Got a good portion of the third panel completed this weekend. I also went back and nudged a few things here and there from what was already done. I honestly think that this piece could go on forever. I'm envisioning these pieces to be insanely huge. Like, 20 feet long. But I may go with my original plan and break them up in smaller 16 x 20 prints.

From a production standpoint, that just seems like the most logical. 

I've also been thinking about color. Right now, I am actually digging the black and white motif, but as I near the end of completing these pieces, I may experiment with different color ideas. I'm thinking red and purple might be a good combination. Or maybe black and purple. I am a fan of white on black however. 


The company that I am currently contracting for threw a Halloween happy hour party last week. I made this collage video to be projected on the wall during the activities. For whatever reason, Karate Kid became the parties theme so I found myself seeking out random clips from said film. Don't ask me...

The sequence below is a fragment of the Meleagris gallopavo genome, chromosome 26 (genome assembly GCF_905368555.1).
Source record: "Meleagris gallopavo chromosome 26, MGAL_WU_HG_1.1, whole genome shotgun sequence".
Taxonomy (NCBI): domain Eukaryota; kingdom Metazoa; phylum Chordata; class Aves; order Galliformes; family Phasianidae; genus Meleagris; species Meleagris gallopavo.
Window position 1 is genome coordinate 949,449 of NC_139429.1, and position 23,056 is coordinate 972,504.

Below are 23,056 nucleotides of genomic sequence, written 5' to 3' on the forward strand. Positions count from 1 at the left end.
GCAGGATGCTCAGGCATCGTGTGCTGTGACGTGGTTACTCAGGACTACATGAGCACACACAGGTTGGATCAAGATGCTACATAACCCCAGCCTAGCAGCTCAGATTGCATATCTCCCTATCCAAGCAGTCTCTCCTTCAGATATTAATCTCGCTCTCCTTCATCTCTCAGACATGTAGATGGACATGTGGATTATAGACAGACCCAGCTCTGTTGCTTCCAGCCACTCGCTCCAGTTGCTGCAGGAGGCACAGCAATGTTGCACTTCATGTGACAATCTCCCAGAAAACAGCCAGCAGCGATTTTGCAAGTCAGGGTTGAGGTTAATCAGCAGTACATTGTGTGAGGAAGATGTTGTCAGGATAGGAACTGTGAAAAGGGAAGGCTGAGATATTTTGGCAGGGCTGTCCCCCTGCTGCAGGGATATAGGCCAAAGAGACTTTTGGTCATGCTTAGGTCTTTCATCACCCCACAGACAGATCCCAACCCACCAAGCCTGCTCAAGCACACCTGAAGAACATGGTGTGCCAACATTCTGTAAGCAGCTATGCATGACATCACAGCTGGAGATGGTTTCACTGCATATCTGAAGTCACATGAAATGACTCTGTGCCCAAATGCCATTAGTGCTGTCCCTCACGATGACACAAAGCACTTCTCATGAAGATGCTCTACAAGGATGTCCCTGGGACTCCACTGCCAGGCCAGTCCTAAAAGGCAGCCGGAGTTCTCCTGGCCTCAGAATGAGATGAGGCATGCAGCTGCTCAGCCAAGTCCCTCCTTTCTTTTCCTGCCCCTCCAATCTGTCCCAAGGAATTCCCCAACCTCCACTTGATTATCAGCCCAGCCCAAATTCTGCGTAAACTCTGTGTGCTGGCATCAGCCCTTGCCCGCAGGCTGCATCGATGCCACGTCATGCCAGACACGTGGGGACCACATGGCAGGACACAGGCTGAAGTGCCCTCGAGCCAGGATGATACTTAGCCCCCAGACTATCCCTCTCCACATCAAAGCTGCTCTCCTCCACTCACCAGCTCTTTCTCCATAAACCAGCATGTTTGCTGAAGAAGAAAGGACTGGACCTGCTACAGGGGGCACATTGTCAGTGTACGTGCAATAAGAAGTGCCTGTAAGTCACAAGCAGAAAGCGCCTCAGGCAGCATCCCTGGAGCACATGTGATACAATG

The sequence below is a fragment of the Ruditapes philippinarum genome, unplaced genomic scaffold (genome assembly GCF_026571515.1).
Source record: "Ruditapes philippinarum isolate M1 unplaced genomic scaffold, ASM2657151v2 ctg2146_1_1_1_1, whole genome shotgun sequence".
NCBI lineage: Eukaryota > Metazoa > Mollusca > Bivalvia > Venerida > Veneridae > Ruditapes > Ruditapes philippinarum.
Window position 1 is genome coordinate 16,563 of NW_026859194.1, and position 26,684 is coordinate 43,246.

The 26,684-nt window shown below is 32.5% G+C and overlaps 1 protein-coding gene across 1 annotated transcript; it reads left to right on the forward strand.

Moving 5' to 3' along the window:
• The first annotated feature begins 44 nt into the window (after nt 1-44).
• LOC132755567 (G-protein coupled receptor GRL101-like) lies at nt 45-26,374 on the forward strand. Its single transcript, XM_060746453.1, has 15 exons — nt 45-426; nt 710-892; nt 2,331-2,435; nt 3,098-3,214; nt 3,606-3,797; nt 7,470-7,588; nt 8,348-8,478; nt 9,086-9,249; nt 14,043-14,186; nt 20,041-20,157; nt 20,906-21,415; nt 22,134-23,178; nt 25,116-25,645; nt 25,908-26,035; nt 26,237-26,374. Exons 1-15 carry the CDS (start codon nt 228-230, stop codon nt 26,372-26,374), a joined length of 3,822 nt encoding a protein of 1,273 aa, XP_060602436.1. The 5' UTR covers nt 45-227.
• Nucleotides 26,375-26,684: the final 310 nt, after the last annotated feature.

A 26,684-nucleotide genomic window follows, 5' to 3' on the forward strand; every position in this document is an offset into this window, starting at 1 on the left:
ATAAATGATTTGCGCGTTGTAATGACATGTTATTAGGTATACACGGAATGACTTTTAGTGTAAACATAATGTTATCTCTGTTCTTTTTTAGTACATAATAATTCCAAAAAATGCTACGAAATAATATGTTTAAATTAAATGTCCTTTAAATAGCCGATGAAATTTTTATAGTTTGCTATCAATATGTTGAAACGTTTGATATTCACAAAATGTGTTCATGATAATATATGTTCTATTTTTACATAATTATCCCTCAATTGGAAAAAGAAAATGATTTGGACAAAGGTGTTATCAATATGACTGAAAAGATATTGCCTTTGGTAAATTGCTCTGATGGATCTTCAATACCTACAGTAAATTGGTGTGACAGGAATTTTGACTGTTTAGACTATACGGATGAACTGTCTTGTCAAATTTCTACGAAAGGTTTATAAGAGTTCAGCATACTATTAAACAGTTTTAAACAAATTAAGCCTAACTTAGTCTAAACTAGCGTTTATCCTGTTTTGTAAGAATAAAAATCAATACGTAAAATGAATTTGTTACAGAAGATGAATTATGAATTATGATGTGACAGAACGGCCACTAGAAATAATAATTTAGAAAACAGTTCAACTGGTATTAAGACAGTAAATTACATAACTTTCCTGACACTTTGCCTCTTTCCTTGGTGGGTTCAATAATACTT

And of course because I'm a complete nerd, I had to splice it in with a number of weird niche junk like 80's gore, splatter movies, art films, and sketch bits. Come on, it's Halloween! Besides, everyone was super drunk and I'm willing to bet no one was even paying attention. 



Showing some recent collage work at this rad little cocktail bar in the Financial district. It's a cool spot. They got this upstairs balcony section that's just perfect for chilling out with your significant other. They got a pretty well stocked booze menu too. Margarita got a shot there once that was supposed to taste like a birthday cake. They even lined the lip of the glass with sprinkles. Pretty rad if you ask me.